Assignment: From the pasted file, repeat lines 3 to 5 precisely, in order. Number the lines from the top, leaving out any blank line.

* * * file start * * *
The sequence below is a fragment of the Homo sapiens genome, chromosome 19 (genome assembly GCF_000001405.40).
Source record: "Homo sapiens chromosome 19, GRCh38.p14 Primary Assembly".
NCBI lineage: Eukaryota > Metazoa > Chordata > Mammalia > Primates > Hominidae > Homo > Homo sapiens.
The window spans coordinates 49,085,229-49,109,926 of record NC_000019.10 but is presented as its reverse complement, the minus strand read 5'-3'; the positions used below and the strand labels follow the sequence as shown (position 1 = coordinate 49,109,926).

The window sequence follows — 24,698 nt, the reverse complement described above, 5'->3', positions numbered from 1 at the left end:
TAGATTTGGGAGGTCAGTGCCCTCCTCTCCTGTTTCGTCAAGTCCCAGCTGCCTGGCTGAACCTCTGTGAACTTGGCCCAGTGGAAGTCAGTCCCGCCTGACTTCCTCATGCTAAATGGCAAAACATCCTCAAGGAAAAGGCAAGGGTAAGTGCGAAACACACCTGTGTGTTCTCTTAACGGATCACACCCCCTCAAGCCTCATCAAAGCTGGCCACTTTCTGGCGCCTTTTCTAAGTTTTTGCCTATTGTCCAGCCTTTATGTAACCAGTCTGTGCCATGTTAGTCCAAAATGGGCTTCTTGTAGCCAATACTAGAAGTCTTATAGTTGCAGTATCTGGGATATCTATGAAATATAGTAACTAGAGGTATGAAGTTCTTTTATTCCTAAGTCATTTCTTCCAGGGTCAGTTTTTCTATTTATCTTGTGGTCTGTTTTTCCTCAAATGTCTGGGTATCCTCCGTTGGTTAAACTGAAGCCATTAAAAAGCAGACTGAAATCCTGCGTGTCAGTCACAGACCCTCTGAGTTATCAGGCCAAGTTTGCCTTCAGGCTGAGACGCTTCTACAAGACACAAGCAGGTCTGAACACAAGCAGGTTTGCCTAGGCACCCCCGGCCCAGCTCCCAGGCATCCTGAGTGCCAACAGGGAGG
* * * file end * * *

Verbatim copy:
NCBI lineage: Eukaryota > Metazoa > Chordata > Mammalia > Primates > Hominidae > Homo > Homo sapiens.
The window spans coordinates 49,085,229-49,109,926 of record NC_000019.10 but is presented as its reverse complement, the minus strand read 5'-3'; the positions used below and the strand labels follow the sequence as shown (position 1 = coordinate 49,109,926).

The window sequence follows — 24,698 nt, the reverse complement described above, 5'->3', positions numbered from 1 at the left end: